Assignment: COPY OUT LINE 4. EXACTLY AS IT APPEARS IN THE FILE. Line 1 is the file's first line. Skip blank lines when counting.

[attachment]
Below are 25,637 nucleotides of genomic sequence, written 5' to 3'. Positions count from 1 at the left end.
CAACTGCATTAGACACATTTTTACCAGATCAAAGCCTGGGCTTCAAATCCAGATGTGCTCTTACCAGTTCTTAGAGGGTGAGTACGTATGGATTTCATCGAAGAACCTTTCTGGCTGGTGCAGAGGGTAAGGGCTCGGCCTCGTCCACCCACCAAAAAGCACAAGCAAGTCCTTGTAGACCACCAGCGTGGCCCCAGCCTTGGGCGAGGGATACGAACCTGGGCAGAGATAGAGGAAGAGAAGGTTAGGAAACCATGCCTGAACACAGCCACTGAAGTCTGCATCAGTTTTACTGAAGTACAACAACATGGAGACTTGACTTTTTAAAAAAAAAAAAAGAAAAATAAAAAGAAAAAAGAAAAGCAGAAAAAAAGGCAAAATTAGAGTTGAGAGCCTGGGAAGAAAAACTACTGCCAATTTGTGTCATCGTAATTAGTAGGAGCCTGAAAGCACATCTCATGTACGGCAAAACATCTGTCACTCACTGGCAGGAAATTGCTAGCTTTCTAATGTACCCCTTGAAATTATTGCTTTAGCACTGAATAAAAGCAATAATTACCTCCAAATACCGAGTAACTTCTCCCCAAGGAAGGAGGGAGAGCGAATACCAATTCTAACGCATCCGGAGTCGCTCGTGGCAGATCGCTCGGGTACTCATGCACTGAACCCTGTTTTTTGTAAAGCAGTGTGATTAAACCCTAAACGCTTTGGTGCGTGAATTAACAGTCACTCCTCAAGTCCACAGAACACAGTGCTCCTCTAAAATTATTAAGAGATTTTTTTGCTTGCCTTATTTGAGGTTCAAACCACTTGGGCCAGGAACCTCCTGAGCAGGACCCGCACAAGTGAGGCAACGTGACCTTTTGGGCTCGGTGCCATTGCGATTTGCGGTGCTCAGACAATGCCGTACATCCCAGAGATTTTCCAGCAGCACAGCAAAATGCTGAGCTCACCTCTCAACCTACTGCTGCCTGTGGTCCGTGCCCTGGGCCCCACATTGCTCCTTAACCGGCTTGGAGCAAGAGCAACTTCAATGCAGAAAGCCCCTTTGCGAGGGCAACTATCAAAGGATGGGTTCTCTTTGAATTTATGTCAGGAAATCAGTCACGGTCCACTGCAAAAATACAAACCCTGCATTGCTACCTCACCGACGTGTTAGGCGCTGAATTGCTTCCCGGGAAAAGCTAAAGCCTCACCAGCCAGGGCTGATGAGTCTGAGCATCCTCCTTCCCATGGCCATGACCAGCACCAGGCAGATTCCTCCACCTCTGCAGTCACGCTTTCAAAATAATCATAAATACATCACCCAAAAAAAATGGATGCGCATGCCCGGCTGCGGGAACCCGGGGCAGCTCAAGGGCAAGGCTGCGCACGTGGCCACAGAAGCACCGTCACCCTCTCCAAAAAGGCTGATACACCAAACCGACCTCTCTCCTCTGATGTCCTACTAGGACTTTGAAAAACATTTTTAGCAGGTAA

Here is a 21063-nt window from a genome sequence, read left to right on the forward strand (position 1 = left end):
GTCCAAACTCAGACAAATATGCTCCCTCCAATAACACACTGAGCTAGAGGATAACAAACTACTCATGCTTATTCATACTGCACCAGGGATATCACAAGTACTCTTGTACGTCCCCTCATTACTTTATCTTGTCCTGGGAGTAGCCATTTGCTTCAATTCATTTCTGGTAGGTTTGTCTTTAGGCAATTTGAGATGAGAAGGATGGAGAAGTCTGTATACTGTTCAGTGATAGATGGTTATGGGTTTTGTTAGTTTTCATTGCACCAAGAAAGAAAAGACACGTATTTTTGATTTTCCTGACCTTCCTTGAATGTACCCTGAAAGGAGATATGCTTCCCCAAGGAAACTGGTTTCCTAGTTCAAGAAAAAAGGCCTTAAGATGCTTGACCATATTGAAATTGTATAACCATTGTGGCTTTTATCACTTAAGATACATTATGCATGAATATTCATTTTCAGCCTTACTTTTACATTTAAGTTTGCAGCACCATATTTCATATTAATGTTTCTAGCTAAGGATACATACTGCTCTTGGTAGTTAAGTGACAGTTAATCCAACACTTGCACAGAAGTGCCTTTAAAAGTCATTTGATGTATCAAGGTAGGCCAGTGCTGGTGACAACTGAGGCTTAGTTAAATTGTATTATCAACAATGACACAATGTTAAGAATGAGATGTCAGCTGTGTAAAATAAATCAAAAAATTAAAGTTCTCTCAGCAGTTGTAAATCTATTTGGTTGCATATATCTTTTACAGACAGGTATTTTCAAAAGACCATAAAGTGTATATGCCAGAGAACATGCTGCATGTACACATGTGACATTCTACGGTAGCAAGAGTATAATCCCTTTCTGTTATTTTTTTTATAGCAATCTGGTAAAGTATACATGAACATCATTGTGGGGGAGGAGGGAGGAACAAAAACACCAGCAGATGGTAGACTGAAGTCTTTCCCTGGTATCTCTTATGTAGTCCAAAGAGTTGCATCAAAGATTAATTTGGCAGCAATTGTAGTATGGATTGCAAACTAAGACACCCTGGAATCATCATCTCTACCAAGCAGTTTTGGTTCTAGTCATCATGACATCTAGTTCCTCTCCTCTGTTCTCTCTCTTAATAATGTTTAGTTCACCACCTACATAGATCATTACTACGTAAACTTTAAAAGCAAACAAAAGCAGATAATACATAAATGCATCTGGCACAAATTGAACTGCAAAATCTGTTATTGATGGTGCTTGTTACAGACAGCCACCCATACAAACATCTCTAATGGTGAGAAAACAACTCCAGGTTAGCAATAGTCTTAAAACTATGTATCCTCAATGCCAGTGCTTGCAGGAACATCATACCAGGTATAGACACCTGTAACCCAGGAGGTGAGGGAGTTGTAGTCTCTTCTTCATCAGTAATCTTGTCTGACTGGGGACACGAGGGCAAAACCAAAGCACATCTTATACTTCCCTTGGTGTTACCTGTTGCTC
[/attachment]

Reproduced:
GTCCAAACTCAGACAAATATGCTCCCTCCAATAACACACTGAGCTAGAGGATAACAAACTACTCATGCTTATTCATACTGCACCAGGGATATCACAAGTACTCTTGTACGTCCCCTCATTACTTTATCTTGTCCTGGGAGTAGCCATTTGCTTCAATTCATTTCTGGTAGGTTTGTCTTTAGGCAATTTGAGATGAGAAGGATGGAGAAGTCTGTATACTGTTCAGTGATAGATGGTTATGGGTTTTGTTAGTTTTCATTGCACCAAGAAAGAAAAGACACGTATTTTTGATTTTCCTGACCTTCCTTGAATGTACCCTGAAAGGAGATATGCTTCCCCAAGGAAACTGGTTTCCTAGTTCAAGAAAAAAGGCCTTAAGATGCTTGACCATATTGAAATTGTATAACCATTGTGGCTTTTATCACTTAAGATACATTATGCATGAATATTCATTTTCAGCCTTACTTTTACATTTAAGTTTGCAGCACCATATTTCATATTAATGTTTCTAGCTAAGGATACATACTGCTCTTGGTAGTTAAGTGACAGTTAATCCAACACTTGCACAGAAGTGCCTTTAAAAGTCATTTGATGTATCAAGGTAGGCCAGTGCTGGTGACAACTGAGGCTTAGTTAAATTGTATTATCAACAATGACACAATGTTAAGAATGAGATGTCAGCTGTGTAAAATAAATCAAAAAATTAAAGTTCTCTCAGCAGTTGTAAATCTATTTGGTTGCATATATCTTTTACAGACAGGTATTTTCAAAAGACCATAAAGTGTATATGCCAGAGAACATGCTGCATGTACACATGTGACATTCTACGGTAGCAAGAGTATAATCCCTTTCTGTTATTTTTTTTATAGCAATCTGGTAAAGTATACATGAACATCATTGTGGGGGAGGAGGGAGGAACAAAAACACCAGCAGATGGTAGACTGAAGTCTTTCCCTGGTATCTCTTATGTAGTCCAAAGAGTTGCATCAAAGATTAATTTGGCAGCAATTGTAGTATGGATTGCAAACTAAGACACCCTGGAATCATCATCTCTACCAAGCAGTTTTGGTTCTAGTCATCATGACATCTAGTTCCTCTCCTCTGTTCTCTCTCTTAATAATGTTTAGTTCACCACCTACATAGATCATTACTACGTAAACTTTAAAAGCAAACAAAAGCAGATAATACATAAATGCATCTGGCACAAATTGAACTGCAAAATCTGTTATTGATGGTGCTTGTTACAGACAGCCACCCATACAAACATCTCTAATGGTGAGAAAACAACTCCAGGTTAGCAATAGTCTTAAAACTATGTATCCTCAATGCCAGTGCTTGCAGGAACATCATACCAGGTATAGACACCTGTAACCCAGGAGGTGAGGGAGTTGTAGTCTCTTCTTCATCAGTAATCTTGTCTGACTGGGGACACGAGGGCAAAACCAAAGCACATCTTATACTTCCCTTGGTGTTACCTGTTGCTC